Biotechnology Patent Lawyers


Education and Training Requirements

High School

To prepare for this field, take college preparatory classes in high school that include both the sciences, such as biology and chemistry, and government or law. In addition, take mathematics and economics classes, which will give you practice working with numbers and theories. Take history or social studies courses, which will provide you with an understanding of the development of societies. Since much of your professional time will be spent researching documents, writing patent specifications, and presenting arguments, be sure to take English classes. These classes will help you develop your writing, speaking, and research skills. Finally, since many colleges have a foreign language requirement and biotechnology work takes place around the world, consider adding a language to your class schedule.

Postsecondary Education

Because this is a specialized field, you will need several years of postsecondary training that includes undergraduate- and graduate-level work. Like any lawyer, you will need to get a college degree before attending law school. A liberal arts background is the most common to have. In addition to such courses as English, government, and economics, you will also want to load up on science courses and should consider majoring in one of the sciences. In fact, biotechnology patent lawyers in the greatest demand typically have Ph.D.s in a science field, such as genetic engineering, as well as their law degree. After college, a Ph.D. in one of the sciences may take between four and five years to complete. Law school typically lasts three years for full-time students. As part of their entrance requirements, most law schools require potential students to take the Law School Admission Test (LSAT), which measures critical thinking and reasoning abilities. In law school you will take such classes as legal writing and research, contracts, constitutional law, and property. You should also take courses in intellectual property law, which are necessary for any type of patent lawyer. You will graduate from law school with a juris doctor (J.D.) degree or a bachelor of laws (LL.B.) degree.

Other Education or Training

The American Intellectual Property Lawyers Association offers continuing education opportunities. One recent webinar was titled “Obtaining and Enforcing Patents on Bioinformatic and Diagnostic Inventions.” The National Association of Patent Practitioners offers teleconferences on topics such as honing one’s patent prosecution skills and growing a successful patent practice. It also provides workshops and seminars at its annual meeting, including a short course titled “The Nuts & Bolts of Patent Prosecution.” The American Bar Association, Biotechnology Industry Organization, National Association for Law Placement, and state and local bar associations also offer a variety of continuing education opportunities. Contact these organizations for more information.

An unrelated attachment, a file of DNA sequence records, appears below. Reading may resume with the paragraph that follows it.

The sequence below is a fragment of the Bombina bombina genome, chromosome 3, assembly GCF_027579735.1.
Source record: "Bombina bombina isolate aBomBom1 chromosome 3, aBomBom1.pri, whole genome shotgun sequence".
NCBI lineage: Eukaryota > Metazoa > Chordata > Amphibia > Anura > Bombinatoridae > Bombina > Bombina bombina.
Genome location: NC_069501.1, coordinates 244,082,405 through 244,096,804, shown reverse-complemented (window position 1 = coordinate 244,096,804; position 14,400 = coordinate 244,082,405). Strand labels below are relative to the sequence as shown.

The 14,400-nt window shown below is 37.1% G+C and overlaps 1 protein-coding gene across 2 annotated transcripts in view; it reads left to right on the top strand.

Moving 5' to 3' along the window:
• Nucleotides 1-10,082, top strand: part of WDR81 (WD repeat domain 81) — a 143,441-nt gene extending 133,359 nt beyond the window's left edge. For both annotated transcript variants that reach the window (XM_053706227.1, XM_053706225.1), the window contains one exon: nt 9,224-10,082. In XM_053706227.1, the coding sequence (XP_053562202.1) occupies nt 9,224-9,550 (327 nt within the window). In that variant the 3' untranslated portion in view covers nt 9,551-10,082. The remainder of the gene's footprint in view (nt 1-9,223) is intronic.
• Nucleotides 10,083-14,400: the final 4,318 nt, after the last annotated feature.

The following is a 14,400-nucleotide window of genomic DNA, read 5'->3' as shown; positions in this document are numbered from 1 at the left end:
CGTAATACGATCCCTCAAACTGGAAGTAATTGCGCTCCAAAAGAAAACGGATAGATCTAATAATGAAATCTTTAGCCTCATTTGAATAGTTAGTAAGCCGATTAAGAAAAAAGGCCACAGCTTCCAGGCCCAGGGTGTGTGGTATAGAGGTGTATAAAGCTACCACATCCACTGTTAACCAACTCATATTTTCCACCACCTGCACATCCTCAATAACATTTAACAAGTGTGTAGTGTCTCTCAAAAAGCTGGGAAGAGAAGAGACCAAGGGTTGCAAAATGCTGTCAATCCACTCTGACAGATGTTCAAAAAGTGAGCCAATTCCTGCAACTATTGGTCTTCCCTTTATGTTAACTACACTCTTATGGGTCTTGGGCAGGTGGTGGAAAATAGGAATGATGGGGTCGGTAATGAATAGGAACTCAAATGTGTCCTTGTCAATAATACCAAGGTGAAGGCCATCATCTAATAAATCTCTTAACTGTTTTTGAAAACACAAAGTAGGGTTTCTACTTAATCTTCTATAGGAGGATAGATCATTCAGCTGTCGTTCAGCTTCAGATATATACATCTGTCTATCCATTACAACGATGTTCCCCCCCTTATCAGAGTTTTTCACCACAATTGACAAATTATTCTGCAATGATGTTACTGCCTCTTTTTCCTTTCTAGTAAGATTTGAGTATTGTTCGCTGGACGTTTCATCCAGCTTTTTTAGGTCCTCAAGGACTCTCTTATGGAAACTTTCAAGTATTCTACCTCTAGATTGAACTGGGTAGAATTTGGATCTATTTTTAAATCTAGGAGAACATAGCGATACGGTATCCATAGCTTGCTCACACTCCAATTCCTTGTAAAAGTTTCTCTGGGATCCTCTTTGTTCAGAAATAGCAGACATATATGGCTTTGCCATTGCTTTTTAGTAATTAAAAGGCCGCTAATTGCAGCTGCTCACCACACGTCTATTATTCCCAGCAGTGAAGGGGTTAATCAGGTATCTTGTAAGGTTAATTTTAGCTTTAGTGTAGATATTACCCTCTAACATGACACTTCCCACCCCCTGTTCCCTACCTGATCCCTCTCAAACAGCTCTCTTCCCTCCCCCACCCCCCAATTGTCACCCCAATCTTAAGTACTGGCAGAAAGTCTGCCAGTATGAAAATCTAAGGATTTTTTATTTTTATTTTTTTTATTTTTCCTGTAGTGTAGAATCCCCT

Certification, Licensing, and Special Requirements

Certification or Licensing

To practice any type of law, you must pass the bar exam of the state where you intend to practice. To qualify for the bar exam in most states, you must usually have a college degree as well as a law degree from a law school accredited by the American Bar Association (ABA). Many find these requirements tough enough, but would-be patent lawyers have a much longer and harder road to travel before they can practice. First, all patent attorneys must pass another bar exam specific to patent law and given by the U.S. Patent and Trademark Office. Patent attorneys must then also prove that they have at least an undergraduate degree in one of the scientific fields that has been approved by the U.S. Patent and Trademark Office. Additionally, the National Association of Patent Practitioners offers a voluntary certification program to patent practitioners.

Experience, Skills, and Personality Traits

While scientific aptitude and knowledge are clearly important for achieving success in this field, verbal skills tend to be as important as the more analytic, scientific ones. While just communicating with the inventor may take all your skill and scientific background, the even greater challenge often comes when you have to communicate that specialized and technical knowledge to a judge who may have no scientific training.

Other important traits for biotechnology patent lawyers include the ability to work well with others; good problem-solving skills; determination; strong ethics; research skills; the ability to direct the work of others; and strong time-management skills.